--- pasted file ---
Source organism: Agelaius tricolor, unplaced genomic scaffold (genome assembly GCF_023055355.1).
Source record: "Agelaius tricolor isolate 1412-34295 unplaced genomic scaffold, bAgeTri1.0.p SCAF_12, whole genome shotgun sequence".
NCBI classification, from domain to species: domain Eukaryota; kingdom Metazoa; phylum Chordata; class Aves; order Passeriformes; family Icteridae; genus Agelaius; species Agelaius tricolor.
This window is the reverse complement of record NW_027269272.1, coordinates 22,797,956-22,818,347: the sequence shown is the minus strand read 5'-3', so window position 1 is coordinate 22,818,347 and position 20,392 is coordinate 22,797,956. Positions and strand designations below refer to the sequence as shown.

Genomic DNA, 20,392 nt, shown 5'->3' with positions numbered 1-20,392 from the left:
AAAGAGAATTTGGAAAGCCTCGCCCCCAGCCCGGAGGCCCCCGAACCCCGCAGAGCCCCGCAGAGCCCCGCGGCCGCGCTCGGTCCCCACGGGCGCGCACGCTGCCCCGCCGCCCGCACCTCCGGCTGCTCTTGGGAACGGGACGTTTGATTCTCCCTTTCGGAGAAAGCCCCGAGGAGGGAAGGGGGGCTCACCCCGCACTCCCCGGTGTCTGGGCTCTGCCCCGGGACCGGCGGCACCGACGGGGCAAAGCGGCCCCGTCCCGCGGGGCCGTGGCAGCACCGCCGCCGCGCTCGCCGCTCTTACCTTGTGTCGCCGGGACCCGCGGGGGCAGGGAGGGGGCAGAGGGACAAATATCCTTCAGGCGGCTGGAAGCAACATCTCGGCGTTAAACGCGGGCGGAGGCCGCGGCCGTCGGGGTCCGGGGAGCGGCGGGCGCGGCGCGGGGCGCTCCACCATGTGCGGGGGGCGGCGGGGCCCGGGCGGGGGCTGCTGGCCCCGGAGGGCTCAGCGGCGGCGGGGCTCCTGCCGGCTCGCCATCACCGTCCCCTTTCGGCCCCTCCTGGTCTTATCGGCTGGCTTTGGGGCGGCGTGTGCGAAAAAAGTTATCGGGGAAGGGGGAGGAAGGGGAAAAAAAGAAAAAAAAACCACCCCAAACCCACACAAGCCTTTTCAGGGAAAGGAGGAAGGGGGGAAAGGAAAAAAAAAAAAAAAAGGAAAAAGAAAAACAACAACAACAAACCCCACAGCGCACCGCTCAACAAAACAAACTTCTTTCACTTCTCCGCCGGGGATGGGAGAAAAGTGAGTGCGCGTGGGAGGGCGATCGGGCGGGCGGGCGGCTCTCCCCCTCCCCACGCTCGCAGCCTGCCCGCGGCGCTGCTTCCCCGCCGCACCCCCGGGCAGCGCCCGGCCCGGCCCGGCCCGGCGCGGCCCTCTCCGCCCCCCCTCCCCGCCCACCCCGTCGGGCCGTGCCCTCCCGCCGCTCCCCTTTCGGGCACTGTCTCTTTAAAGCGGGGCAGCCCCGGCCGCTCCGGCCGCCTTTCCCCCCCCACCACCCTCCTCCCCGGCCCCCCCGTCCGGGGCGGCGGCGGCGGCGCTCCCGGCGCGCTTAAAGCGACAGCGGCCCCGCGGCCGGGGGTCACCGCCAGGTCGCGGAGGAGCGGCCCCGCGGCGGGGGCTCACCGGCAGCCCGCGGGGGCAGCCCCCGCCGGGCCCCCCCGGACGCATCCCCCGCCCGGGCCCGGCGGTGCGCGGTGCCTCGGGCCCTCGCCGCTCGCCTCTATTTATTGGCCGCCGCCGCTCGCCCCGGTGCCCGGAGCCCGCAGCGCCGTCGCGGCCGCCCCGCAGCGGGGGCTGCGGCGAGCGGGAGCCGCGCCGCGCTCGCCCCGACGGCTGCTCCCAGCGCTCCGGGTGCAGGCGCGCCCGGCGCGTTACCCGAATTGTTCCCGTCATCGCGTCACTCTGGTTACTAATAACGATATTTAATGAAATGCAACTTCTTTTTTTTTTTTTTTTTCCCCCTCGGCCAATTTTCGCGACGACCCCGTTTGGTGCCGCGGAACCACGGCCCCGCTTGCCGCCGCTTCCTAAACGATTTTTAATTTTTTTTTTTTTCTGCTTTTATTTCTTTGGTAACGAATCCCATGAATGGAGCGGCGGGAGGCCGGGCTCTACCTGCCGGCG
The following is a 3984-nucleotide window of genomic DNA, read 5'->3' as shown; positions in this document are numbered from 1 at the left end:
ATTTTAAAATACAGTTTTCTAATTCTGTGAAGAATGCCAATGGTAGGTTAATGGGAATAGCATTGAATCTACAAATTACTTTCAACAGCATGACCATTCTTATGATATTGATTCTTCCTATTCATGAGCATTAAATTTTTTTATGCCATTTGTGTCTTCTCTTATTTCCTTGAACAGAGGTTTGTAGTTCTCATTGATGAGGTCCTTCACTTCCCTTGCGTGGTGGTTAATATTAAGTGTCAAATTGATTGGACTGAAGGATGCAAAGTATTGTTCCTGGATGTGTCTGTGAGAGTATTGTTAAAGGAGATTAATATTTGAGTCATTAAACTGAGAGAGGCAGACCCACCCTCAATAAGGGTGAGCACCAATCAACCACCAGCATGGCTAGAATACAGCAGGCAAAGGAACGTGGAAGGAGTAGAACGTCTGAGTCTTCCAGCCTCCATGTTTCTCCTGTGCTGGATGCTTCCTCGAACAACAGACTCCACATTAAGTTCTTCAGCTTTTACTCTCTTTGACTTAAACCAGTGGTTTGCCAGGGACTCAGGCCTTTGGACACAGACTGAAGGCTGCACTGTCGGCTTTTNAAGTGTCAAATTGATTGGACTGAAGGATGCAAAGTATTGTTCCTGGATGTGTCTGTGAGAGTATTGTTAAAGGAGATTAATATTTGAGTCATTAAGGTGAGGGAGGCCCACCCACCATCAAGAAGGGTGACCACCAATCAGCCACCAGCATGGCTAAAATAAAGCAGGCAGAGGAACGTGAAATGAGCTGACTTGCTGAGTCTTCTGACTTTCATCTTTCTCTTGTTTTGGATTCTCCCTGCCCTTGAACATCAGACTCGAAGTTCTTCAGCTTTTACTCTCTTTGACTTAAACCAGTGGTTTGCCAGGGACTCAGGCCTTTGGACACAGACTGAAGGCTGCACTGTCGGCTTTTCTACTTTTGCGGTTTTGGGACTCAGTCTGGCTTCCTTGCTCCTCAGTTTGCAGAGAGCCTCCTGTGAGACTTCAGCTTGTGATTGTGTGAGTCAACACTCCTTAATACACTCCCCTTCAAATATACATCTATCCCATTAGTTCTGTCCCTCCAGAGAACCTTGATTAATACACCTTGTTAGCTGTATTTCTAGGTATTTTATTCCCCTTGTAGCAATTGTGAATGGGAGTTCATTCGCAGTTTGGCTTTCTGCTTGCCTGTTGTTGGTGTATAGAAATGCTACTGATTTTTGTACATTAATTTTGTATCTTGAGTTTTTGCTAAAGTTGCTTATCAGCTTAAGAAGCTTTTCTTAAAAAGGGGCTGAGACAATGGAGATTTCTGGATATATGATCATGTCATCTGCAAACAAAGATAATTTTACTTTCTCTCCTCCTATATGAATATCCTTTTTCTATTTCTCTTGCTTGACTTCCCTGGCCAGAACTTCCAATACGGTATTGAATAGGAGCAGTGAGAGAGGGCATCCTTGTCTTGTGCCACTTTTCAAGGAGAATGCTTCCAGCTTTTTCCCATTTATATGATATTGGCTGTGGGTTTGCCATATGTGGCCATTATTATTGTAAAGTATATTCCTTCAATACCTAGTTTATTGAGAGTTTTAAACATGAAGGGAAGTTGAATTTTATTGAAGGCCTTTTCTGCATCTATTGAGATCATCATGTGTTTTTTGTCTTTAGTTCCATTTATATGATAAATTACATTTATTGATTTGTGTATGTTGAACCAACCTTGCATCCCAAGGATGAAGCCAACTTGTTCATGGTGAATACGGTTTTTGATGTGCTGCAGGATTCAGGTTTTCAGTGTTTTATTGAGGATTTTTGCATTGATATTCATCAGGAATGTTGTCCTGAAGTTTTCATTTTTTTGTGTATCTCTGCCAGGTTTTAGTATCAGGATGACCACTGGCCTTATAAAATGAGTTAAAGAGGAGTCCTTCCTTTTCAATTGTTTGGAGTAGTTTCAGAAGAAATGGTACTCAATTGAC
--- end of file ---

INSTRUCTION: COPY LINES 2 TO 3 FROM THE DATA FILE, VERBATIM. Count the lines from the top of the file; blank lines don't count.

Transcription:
Source record: "Agelaius tricolor isolate 1412-34295 unplaced genomic scaffold, bAgeTri1.0.p SCAF_12, whole genome shotgun sequence".
NCBI classification, from domain to species: domain Eukaryota; kingdom Metazoa; phylum Chordata; class Aves; order Passeriformes; family Icteridae; genus Agelaius; species Agelaius tricolor.